As it is also important to recruit candidates of a certain ability, Duckitt explains how to set the criteria accordingly: “If, say, working with numbers is not important to the position, then the sten range [a distribution scale of one to ten commonly used in psychometric testing] could be painted very wide (say sten two to sten eight for example) so that most people would fit into the range – but if working with numbers is important then the sten range would be made much narrower, say sten seven to nine, so far fewer people would score at that level. A sten range is created for each of the scales in the benchmark.
“The fit is measured as a percentage score. Provided you have a reasonable benchmark, the evidence is that an 80 per cent fit or greater will be good for the role. We hardly ever find a 100 per cent fit across 20 different parameters.”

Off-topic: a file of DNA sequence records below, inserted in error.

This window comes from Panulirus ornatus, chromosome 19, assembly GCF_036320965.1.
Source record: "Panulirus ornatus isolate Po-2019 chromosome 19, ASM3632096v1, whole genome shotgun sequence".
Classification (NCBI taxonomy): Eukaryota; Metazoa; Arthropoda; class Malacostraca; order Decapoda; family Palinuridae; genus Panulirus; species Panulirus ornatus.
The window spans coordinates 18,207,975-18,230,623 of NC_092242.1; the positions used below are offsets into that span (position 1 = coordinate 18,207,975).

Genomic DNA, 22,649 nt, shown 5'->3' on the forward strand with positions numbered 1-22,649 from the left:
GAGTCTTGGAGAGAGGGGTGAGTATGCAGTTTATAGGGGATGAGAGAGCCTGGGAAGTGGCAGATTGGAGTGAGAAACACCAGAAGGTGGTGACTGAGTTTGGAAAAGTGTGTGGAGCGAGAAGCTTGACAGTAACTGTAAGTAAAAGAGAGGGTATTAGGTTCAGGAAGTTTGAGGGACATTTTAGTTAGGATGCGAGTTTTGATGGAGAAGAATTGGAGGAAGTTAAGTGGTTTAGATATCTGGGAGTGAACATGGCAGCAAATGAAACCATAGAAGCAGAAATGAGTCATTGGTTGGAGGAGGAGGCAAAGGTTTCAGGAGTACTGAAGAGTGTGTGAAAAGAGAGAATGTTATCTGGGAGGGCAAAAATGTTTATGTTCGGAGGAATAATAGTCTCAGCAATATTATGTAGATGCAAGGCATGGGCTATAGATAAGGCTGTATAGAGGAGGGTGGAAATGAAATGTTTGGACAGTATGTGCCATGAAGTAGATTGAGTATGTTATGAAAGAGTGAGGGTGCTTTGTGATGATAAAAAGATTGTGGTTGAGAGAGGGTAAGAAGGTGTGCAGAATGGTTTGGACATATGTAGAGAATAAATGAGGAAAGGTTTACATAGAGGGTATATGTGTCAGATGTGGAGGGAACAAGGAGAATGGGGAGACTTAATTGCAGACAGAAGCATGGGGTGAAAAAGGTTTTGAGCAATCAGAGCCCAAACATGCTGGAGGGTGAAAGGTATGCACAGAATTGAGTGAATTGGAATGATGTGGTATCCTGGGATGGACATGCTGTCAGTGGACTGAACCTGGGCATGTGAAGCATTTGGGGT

As the job specification or qualities required by the company can alter over time, this data should be regularly reviewed. Richard Marsh, Managing Director of HR Management assessment provider Profiles International, suggests that the criteria supplied by the psychometric software is valid “for at least two to five years” but “when forming new job patterns we recommend a minimum of three to six months.” Alberg recommends a shorter review period of every two months whilst the project is being rolled out, extending to an annual assessment when it is established.
Does it work?